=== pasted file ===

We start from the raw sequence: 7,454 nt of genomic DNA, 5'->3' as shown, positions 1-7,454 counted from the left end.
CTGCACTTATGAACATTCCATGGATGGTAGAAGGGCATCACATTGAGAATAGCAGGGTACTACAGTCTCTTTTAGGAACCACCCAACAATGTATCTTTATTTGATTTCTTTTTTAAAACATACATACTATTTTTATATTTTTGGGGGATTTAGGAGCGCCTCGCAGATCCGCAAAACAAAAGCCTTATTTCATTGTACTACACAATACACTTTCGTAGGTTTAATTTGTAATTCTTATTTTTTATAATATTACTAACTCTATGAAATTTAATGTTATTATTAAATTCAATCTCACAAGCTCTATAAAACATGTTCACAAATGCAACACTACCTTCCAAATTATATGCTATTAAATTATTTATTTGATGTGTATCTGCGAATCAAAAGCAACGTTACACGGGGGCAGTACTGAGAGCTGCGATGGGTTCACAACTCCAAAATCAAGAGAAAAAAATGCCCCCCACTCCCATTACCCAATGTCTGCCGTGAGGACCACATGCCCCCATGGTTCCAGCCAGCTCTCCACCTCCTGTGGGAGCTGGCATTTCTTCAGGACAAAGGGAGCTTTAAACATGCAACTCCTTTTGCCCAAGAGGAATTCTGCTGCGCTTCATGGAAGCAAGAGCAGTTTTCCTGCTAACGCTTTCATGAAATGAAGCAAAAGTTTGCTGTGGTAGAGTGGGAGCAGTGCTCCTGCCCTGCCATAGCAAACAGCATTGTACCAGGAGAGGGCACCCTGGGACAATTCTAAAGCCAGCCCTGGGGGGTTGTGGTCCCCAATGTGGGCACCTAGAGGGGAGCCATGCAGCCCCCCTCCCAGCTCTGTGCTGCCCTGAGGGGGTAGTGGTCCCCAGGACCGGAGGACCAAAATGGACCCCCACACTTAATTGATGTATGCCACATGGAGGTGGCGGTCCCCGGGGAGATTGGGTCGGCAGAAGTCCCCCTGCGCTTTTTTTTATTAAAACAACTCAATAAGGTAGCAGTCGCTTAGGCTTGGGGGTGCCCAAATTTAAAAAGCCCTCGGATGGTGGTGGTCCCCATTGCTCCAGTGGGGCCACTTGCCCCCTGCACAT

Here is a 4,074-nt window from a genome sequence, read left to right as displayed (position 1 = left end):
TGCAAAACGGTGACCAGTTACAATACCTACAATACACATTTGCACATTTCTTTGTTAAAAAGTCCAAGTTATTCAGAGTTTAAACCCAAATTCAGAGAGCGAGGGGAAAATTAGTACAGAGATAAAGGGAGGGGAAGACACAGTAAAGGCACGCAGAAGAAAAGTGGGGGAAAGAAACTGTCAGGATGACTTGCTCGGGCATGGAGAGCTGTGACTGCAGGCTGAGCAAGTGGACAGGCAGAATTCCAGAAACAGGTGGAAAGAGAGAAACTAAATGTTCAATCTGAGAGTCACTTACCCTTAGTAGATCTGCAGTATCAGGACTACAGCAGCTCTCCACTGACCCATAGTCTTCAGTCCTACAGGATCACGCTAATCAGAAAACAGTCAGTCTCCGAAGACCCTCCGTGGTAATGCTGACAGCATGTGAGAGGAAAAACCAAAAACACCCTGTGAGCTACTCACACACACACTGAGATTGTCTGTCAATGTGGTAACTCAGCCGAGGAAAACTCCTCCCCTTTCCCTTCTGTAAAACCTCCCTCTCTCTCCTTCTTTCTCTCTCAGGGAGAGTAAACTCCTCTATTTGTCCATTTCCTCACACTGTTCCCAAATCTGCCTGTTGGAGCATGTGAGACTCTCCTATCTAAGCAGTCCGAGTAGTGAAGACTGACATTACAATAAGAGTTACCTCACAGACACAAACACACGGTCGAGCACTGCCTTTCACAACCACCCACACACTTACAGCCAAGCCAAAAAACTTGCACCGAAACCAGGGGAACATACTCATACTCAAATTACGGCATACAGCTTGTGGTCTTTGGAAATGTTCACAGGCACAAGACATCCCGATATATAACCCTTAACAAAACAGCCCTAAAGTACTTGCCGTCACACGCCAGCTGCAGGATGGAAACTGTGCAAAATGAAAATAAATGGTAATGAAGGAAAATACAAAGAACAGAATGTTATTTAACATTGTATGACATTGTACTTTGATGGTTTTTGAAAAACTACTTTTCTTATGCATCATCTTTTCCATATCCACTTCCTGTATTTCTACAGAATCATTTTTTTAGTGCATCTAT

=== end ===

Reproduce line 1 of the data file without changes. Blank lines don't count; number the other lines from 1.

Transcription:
We start from the raw sequence: 7,454 nt of genomic DNA, 5'->3' as shown, positions 1-7,454 counted from the left end.